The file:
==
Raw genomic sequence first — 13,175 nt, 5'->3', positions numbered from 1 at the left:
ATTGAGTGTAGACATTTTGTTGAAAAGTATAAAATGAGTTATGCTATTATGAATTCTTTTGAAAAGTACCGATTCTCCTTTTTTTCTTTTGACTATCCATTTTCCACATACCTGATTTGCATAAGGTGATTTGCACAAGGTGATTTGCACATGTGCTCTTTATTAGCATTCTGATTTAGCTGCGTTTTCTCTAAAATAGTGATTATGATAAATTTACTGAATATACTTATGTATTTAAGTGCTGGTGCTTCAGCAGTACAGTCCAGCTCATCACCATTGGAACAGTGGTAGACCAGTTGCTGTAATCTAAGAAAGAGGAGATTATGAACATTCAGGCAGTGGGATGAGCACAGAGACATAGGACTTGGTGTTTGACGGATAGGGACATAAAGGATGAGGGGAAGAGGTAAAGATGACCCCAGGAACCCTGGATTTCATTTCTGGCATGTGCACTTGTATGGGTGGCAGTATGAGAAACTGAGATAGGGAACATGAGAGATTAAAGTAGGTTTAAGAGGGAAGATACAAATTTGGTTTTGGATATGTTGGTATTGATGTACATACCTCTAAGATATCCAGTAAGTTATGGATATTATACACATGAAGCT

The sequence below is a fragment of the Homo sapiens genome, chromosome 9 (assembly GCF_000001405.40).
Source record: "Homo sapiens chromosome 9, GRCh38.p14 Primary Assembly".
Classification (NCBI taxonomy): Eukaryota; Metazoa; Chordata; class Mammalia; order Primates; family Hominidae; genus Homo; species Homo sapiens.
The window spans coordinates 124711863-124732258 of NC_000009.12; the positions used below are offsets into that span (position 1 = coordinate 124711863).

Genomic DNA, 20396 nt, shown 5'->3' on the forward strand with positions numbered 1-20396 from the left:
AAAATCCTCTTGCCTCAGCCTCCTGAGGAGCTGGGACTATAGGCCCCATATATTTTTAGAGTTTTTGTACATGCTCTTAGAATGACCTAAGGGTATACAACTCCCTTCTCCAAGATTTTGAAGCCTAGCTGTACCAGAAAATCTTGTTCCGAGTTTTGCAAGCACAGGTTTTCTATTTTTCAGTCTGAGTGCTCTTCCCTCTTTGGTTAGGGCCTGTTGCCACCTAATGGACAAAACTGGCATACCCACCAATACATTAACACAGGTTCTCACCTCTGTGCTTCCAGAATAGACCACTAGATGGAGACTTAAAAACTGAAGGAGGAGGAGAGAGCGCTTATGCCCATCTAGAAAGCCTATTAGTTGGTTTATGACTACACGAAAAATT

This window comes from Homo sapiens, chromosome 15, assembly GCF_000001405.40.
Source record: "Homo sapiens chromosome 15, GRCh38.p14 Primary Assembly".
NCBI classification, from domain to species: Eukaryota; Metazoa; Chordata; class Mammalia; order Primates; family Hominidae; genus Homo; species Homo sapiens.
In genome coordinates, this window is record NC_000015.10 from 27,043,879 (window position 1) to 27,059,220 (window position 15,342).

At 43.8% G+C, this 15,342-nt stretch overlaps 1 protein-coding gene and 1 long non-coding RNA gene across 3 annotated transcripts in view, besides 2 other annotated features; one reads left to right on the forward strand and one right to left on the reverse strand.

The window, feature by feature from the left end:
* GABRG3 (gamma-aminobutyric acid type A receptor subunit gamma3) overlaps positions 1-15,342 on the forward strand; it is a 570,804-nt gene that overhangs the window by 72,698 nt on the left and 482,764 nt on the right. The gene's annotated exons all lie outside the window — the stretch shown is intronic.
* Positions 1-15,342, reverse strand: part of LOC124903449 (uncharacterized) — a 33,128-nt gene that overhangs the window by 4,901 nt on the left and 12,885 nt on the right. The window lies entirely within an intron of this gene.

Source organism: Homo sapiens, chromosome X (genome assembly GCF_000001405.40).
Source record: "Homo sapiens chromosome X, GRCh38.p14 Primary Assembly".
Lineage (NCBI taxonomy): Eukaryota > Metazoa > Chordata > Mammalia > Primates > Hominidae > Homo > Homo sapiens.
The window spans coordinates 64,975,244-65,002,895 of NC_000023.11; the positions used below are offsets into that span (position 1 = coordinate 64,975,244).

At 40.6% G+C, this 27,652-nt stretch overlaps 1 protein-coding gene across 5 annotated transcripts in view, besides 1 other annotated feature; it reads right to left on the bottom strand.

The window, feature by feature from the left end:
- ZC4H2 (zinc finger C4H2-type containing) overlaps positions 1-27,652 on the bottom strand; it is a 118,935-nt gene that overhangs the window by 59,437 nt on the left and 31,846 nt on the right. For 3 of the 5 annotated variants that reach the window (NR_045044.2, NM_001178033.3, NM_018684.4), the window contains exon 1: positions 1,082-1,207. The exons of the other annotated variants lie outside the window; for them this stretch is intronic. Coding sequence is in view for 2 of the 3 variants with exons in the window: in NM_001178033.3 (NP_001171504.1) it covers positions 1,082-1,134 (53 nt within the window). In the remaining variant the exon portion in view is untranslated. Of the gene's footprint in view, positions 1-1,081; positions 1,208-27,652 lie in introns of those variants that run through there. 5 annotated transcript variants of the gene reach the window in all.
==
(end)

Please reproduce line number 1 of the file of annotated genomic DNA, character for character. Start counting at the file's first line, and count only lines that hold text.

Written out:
Raw genomic sequence first — 13,175 nt, 5'->3', positions numbered from 1 at the left: